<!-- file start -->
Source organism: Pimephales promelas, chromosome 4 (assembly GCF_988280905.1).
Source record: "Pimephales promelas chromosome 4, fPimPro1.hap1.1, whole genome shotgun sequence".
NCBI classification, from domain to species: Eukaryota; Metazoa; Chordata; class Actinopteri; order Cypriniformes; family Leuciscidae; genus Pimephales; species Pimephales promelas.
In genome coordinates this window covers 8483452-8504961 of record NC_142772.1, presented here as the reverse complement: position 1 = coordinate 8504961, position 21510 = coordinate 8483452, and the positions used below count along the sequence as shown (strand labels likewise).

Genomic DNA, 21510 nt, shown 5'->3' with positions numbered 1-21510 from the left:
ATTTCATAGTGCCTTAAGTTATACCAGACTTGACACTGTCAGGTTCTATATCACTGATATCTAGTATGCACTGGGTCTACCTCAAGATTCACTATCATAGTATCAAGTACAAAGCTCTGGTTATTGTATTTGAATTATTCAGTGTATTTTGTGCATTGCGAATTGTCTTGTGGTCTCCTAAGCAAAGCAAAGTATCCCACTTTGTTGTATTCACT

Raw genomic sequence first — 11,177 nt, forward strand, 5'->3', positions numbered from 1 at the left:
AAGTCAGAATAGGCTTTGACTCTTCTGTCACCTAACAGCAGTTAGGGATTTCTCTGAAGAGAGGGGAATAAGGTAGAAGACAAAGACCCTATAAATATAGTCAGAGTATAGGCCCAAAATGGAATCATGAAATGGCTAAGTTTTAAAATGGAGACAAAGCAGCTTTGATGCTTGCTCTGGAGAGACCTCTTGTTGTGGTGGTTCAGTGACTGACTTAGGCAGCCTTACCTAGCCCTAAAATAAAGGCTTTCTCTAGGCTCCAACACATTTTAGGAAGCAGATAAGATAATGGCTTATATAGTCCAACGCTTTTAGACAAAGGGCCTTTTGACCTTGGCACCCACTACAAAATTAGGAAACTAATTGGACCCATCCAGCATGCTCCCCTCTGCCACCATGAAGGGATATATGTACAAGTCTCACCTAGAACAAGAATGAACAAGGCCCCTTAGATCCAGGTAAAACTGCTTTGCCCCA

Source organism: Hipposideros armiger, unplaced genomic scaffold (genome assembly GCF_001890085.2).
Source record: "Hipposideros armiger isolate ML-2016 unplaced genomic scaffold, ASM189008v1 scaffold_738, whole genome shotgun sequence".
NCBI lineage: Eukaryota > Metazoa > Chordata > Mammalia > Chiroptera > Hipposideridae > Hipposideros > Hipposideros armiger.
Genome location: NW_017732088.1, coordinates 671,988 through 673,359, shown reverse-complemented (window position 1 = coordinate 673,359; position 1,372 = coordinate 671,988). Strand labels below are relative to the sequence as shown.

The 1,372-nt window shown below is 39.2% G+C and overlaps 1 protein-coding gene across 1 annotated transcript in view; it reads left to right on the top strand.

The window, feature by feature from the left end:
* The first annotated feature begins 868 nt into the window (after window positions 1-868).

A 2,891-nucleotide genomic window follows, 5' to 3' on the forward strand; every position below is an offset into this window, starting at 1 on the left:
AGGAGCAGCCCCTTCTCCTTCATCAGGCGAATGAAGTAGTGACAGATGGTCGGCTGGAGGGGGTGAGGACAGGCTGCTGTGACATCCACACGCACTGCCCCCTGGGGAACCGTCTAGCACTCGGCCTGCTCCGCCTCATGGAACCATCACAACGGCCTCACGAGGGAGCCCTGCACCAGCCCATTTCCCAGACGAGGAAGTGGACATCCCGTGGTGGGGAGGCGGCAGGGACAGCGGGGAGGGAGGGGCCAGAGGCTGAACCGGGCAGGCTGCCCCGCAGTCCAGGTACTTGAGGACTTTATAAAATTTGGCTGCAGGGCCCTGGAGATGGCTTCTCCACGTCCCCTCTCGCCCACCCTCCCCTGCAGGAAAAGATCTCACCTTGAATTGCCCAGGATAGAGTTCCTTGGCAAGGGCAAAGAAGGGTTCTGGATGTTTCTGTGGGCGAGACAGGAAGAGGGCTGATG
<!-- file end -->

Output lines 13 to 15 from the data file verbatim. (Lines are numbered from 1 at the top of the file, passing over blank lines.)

The 1,372-nt window shown below is 39.2% G+C and overlaps 1 protein-coding gene across 1 annotated transcript in view; it reads left to right on the top strand.

The window, feature by feature from the left end:
* The first annotated feature begins 868 nt into the window (after window positions 1-868).